Concerning your first and third points--this whole question is about Latin transliteration. All the words I mentioned are in L&S and were used by classical speakers (okay, maybe evangelium is a little later). As for the second, that's definitely the most plausible explanation, but it doesn't explain the many cases (such as Greek names) where no attempt at morphological adaptation is made, especially in Latin poetry.
    – brianpck
    Commented Sep 2, 2016 at 15:02
  • Personal names are a different thing too; in grammar books we actually find a section on names that are inflected using greek suffixes... I think it's a matter of taste (exoticism) and/or metric problems.
    – user786
    Commented Sep 2, 2016 at 15:06
  • About the point on the question being about Latin transliteration: it's followed inside the word, while it doesn't apply to the suffix because the suffix isn't being transliterated, it's just being swapped
    – user786
    Commented Sep 2, 2016 at 15:07

I agree with the emphasis on morphology in the comments and in user786's answer. The Greek second-declension terminations -ον, -ος are etymologically and morphologically equivalent to the Latin second-declension terminations -um, -us, which surely contributed greatly to their interchange in loaned words.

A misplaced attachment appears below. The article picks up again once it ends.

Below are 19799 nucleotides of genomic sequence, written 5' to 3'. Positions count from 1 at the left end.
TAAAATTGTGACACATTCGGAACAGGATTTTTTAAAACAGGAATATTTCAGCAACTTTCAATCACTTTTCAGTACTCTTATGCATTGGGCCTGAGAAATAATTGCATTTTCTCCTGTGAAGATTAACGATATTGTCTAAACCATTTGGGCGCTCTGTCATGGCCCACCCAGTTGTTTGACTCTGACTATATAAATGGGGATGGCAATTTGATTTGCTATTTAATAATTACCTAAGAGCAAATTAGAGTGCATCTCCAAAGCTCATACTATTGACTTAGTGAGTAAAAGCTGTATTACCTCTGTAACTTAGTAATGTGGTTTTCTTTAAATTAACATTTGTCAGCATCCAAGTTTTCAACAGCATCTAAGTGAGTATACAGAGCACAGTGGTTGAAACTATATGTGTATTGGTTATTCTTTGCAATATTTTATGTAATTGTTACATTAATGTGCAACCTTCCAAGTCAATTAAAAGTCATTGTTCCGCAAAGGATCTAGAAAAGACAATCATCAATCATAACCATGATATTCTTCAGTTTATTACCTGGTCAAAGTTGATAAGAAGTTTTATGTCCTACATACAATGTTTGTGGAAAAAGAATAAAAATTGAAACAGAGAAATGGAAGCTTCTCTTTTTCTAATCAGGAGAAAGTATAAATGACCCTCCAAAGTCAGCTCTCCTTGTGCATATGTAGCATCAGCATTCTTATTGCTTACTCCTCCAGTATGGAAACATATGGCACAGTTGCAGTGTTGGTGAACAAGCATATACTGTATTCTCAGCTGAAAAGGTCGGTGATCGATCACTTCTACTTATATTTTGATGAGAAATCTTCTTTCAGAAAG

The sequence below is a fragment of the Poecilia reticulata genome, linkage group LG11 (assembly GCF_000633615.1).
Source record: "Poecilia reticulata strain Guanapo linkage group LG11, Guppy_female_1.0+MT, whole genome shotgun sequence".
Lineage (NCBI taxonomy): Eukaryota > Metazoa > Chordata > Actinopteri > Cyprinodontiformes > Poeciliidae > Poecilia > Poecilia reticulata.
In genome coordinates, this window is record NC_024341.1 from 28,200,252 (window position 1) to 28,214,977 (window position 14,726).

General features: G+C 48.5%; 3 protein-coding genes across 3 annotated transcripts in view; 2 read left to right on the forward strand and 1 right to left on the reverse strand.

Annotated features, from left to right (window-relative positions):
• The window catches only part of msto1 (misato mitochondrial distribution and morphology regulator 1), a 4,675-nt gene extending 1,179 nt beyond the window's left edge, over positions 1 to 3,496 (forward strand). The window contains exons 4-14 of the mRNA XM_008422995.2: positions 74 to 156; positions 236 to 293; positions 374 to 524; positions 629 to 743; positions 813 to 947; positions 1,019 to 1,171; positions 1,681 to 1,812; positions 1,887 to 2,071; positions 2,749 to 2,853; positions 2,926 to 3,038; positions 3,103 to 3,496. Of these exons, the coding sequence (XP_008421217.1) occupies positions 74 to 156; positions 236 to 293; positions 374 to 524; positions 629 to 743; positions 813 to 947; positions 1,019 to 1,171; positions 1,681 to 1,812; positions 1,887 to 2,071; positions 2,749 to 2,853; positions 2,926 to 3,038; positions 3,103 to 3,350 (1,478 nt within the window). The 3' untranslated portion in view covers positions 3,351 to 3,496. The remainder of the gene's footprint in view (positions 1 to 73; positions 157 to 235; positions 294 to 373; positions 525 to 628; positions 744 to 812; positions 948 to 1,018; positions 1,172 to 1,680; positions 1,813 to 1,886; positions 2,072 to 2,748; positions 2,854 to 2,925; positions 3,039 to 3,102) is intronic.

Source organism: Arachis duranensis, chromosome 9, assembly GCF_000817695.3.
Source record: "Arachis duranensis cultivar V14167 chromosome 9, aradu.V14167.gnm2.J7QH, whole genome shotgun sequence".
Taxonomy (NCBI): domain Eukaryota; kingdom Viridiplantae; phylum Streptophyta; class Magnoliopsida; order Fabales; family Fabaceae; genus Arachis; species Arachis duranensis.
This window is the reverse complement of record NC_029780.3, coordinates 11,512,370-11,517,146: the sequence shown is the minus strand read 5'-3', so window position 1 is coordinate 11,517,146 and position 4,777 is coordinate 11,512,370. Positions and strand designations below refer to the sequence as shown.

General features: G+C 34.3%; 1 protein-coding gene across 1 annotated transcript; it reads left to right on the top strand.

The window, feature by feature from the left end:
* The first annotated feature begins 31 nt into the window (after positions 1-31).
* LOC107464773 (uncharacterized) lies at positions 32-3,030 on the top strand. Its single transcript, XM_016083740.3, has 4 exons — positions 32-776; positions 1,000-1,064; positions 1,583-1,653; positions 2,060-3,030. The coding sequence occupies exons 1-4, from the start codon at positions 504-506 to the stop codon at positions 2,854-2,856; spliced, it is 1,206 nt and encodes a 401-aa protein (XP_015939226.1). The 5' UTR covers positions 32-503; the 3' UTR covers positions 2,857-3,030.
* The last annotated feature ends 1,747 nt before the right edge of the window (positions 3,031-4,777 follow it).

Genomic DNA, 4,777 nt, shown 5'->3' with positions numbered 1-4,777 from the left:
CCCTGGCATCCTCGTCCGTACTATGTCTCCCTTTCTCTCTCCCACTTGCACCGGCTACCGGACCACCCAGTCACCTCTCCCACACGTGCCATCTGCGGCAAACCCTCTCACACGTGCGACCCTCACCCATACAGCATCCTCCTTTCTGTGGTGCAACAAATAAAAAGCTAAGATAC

However, I wanted to post about some phonetic and phonological factors that may have also been relevant. Some of the changes in the Latin > Greek direction especially seem to be fairly natural from a phonetic viewpoint.

Also, when researching this topic, I came across some information about variation in transcription practices that I thought was interesting.

The use of Greek <ν> for Latin <m> in word-final position was probably related to Greek phonotactics, and possibly to phonetic details about the pronunciation of Latin word-final -m

The phoneme /m/ (<μ>) does not occur in word-final position in any Greek words. As mentioned in the comments, Latin final m is cognate to Greek final /n/.

Furthermore, it is thought that Latin words ending in <m> were not pronounced with [m] in most contexts, but instead with either a word-final nasalized vowel, or with a vowel followed by some kind of nasalized offglide like [w̃]. Latin final -⁠m is thought to have been phonetically realized as a nasal consonant only before a following plosive or nasal: [m] before [p, b, m]; [n] before [t, d, n]; and [ŋ] before [k, g]. Ancient Greek final /n/ most likely showed the same kind of place assimilation to a following consonant across word boundaries.

Given all that, it makes sense that Greek speakers would have adapted Latin words ending in m with Greek /n/ (<ν>).

However, there are some inscriptions with word-final <μ>